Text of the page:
Family members have confirmed the passing of Ashton Carter, the former defense secretary under President Obama. He was 68.
After serving as Defense Secretary from February 2015 until January 2017, Carter reportedly had a “sudden cardiac attack” on Monday night in Boston, according to a statement released by his family. His wife, Stephanie and their children, Ava and Will will carry on without him.
Vice President Joe Biden said in a statement on Tuesday that Carter was “a man of great character” who was “driven by a strong, steady moral compass and a vision of utilizing his life for public purpose.”
Vice President Biden reflected on the role Ash Powell played in the Obama administration, saying, “President Obama and I relied on Ash’s fierce intellect and wise counsel to ensure the readiness, technological edge, and obligation to the women and men of the greatest fighting force in the history of the world.”
While serving as Defense Secretary under President Obama, Carter supervised the United States’ final years of participation in Afghanistan and the Pentagon’s efforts to counter the growth of ISIS in the Middle East. During his time in office, there were also moves to increase opportunities for women in combat and to allow openly transgender service members.
Following Chuck Hagel’s forced resignation as defense secretary in November 2014, Carter was immediately entrusted with dealing with the growing threat posed by Islamic State militants in Iraq. Despite having declared the withdrawal of US military forces from Iraq a central plank of his foreign policy, Obama ultimately committed US troops to the country to deal with the terrorist group.
Carter using another term for the group told reporters in Baghdad in 2016 that “it’s important but not sufficient to eliminate ISIL in Iraq and Syria because here is where it began and is what I have dubbed the parent tumor of the disease.”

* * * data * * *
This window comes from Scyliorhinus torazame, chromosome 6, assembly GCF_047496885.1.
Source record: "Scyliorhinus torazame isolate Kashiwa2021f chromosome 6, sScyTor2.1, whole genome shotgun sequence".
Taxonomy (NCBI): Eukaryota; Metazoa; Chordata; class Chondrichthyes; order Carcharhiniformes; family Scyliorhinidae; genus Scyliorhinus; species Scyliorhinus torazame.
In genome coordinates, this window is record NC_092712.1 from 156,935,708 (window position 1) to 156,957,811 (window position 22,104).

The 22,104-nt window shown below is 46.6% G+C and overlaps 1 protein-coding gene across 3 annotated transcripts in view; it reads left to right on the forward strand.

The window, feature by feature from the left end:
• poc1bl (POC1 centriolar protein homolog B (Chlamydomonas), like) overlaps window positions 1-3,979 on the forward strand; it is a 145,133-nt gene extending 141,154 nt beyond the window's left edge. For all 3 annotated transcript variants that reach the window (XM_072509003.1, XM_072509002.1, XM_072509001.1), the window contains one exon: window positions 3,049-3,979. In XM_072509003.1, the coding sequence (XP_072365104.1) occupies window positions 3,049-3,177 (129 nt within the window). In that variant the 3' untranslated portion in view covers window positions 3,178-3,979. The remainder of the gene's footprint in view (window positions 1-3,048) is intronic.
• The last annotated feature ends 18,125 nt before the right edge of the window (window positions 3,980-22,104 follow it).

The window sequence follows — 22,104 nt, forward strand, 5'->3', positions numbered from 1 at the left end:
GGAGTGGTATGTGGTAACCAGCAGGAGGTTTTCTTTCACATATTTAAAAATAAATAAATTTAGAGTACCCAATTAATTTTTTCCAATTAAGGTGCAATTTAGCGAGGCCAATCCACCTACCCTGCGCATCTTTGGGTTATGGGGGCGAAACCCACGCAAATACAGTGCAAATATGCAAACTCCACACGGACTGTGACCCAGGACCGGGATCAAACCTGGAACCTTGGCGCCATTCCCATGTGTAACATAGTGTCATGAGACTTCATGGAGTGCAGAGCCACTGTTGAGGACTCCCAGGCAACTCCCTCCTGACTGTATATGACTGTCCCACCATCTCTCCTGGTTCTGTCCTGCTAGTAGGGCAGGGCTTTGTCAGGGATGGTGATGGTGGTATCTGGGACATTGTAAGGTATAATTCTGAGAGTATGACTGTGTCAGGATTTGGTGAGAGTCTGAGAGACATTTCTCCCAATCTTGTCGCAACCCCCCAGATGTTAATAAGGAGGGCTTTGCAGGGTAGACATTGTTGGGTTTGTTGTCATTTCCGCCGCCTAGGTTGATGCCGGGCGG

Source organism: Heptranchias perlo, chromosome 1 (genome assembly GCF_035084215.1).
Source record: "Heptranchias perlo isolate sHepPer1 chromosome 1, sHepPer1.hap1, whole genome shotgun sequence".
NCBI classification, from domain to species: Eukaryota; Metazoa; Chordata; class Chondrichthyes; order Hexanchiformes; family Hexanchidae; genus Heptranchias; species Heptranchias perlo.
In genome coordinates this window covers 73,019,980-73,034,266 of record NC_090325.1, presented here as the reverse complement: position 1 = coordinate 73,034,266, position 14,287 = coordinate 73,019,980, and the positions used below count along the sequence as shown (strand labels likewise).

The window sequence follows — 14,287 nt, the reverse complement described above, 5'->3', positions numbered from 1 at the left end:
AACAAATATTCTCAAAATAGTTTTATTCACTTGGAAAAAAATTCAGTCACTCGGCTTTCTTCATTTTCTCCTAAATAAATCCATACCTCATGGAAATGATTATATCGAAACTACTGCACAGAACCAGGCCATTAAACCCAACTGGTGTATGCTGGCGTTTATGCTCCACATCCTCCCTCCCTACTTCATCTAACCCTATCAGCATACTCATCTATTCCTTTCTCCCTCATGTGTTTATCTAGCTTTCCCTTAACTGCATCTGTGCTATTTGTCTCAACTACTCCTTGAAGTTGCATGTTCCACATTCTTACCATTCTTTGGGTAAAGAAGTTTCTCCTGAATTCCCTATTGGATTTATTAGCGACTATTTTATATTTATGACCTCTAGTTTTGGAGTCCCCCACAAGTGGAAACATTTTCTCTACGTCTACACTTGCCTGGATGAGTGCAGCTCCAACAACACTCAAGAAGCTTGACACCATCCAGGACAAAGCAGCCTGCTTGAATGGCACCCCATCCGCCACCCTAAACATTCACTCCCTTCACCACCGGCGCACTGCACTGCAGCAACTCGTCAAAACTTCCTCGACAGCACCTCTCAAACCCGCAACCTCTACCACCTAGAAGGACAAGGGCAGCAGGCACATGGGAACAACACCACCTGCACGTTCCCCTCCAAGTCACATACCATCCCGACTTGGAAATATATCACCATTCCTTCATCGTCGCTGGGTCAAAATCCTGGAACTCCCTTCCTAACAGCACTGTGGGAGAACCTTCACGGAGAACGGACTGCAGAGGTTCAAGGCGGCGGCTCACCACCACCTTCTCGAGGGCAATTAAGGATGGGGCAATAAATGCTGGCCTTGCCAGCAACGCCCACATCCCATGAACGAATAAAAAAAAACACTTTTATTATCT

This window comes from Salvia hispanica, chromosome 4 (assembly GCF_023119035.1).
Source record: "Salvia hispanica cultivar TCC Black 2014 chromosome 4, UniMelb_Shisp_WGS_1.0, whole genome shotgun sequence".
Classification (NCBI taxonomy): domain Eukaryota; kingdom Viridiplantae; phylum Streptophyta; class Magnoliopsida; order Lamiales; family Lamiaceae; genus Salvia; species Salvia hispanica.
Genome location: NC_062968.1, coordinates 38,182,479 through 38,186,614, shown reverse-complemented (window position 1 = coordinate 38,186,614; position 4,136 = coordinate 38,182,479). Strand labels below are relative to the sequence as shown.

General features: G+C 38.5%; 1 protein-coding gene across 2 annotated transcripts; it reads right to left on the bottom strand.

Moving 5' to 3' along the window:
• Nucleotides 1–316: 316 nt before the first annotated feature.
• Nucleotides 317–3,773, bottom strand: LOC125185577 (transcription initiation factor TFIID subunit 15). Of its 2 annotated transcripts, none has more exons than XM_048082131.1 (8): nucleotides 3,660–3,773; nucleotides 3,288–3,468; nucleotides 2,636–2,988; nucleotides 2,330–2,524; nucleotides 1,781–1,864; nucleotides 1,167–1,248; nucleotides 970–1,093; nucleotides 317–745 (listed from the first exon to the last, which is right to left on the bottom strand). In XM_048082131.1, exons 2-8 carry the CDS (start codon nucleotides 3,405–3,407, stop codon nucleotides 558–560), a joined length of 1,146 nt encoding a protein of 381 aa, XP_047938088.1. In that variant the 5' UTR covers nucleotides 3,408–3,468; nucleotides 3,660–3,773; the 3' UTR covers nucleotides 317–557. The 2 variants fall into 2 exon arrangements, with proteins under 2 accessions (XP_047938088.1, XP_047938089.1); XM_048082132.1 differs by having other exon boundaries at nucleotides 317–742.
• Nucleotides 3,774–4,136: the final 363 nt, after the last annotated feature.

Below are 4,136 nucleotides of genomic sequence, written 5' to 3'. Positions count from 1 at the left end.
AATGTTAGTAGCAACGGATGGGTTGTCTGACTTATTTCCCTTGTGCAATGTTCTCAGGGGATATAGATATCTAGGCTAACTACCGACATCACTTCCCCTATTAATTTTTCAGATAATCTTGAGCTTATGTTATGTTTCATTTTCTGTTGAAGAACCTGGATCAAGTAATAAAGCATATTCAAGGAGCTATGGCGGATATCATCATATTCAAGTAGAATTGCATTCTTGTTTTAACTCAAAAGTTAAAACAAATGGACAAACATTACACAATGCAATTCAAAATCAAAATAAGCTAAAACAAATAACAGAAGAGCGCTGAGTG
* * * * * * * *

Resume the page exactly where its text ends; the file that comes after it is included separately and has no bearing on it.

Cancer that has metastasized to other locations, ISIL now poses a threat to our own, he warned back then.
After Carter became office, women were allowed to serve in any capacity in the United States armed forces and in 2016, the Pentagon removed its prohibition on transgender people joining the armed forces.
He had researched the topic for over a year and stated that the choice was “a question of principle.” Recruiting and keeping the best possible soldier, sailor, airman or Marine should not be hindered by factors unrelated to their fitness for service. The entire population of the United States must be available to us,” he emphasized.
“Although relatively limited in number, we’re talking about talented and trained Americans who are serving the country with pride and distinction,” he said. “We’d like to keep the talented employees we’ve hired and trained here,” the company said.
In addition to his extensive academic background in theoretical physics and medieval history from Yale and Oxford, Carter also produced or co-authored 11 books and over 100 papers on physics, technology, national security, and management during his long and illustrious career in government.
In 1981, he began his professional career as an analyst in the Congressional Office of Technology Assessment’s (OTA) International Security and Commerce Program. From 1993 to 1996, he worked as Bill Clinton’s assistant defense secretary for international security strategy at the Pentagon. From 2009 to 2011 he was the undersecretary of defense for acquisition, technology and logistics.
Towards the end of 2014, with the Republican takeover of the Senate, Obama began looking for a new defense secretary who would be able to be confirmed and who would be better equipped to deal with the emergence of ISIS. Carter has served under both Republican and Democratic Secretaries, thus Obama remarked of him, “he’s regarded and trusted on all sides of the aisle.”
There was universal approval of the news release. “one of America’s most recognized defense officials, revered by Republicans and Democrats alike,” said Senator John McCain, at the time the incoming Republican head of the Armed Services Committee.
The Senate voted 93-5 to confirm Carter. Furthermore, Carter was honored with the Defense Department’s highest civilian honor, the Distinguished Service Medal on many occasions. He was the Belfer professor of technology and global affairs and the director of the Belfer Center for Science and International Affairs at the Harvard Kennedy School when he passed away.
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